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Devil’s Night

Hi all! It’s been a few weeks since my last post, and considering today is Halloween, I figured it’s the perfect time to talk about Devil’s Night. If you live in Detroit, you already know what this is. Locally, the night before Halloween is known as “Devil’s Night”… other parts of the country call it mischief night. For most people across the country, this night is known for kids going out and egging, TP’ing, ding-dong-ditch, and petty pranks. Leave it to the fine folks of Detroit to step it up a few notches by burning down hundreds of buildings every year on this night!

It wasn’t always this bad, though. Not too long after the riots in 1967, which resulted in the phenomenon known now as white flight (all the whites left Detroit and moved to the suburbs because they no longer felt safe in the city), the minor crimes and acts of petty vandalism soon escalated to much more devastating acts like arson in the early 1970s. The inner city neighborhoods took the brunt of the destruction, which peaked in the mid 1980s with more than 800 fires set in 1984, and 500 to 800 fires in the three days and nights before Halloween in a typical year.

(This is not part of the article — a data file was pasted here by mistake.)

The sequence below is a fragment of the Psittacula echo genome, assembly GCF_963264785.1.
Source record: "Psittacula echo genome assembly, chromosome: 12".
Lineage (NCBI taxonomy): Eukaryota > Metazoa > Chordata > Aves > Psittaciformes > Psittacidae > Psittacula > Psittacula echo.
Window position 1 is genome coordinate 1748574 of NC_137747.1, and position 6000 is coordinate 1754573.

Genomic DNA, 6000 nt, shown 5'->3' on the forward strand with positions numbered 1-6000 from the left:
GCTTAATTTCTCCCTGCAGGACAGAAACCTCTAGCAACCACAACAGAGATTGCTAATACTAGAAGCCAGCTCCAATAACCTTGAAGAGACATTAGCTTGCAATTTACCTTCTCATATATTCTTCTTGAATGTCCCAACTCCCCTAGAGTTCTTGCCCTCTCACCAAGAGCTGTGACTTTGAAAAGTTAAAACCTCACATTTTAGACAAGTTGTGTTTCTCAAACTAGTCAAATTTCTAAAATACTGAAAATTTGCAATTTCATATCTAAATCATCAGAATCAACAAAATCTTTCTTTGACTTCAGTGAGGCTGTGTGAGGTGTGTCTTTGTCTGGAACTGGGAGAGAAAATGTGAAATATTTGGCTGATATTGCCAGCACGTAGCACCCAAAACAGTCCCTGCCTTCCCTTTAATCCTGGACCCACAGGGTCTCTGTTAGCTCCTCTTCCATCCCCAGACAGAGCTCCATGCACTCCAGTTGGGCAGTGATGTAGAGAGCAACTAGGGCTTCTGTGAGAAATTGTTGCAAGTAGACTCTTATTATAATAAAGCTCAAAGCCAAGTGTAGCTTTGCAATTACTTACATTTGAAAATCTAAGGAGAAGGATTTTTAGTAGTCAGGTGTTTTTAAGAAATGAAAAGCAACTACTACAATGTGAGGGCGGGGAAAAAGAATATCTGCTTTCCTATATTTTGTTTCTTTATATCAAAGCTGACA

Although the number of fires had begun to decline in the 1990s, the threat of fires still loomed every year. After Devil’s Night in 1994, which saw over 200 fires and killed a 1 year old girl, then mayor Dennis Archer promised city residents arson would not be tolerated. In 1995, Detroit city officials organized and created Angel’s Night on and around October 29-31. Each year as many as 50,000 volunteers gather to patrol neighborhoods, which has drastically reduced the number of fires.

The numbers for this year’s Devil’s Night wont be released for another 48 hours, but thus far only 11 suspicious fires were reported from 9pm Thursday to 6am Friday. The city averages 10 to 20 suspicious fires a day anyways, so it would seem Detroit has finally quelled the infamous Devil’s Night arsons. My theory, though: They’ve already burned every structure other than their own homes, and therefore there is nothing left to burn. Of course, I am kidding… there is no shortage of abandoned buildings in Detroit!

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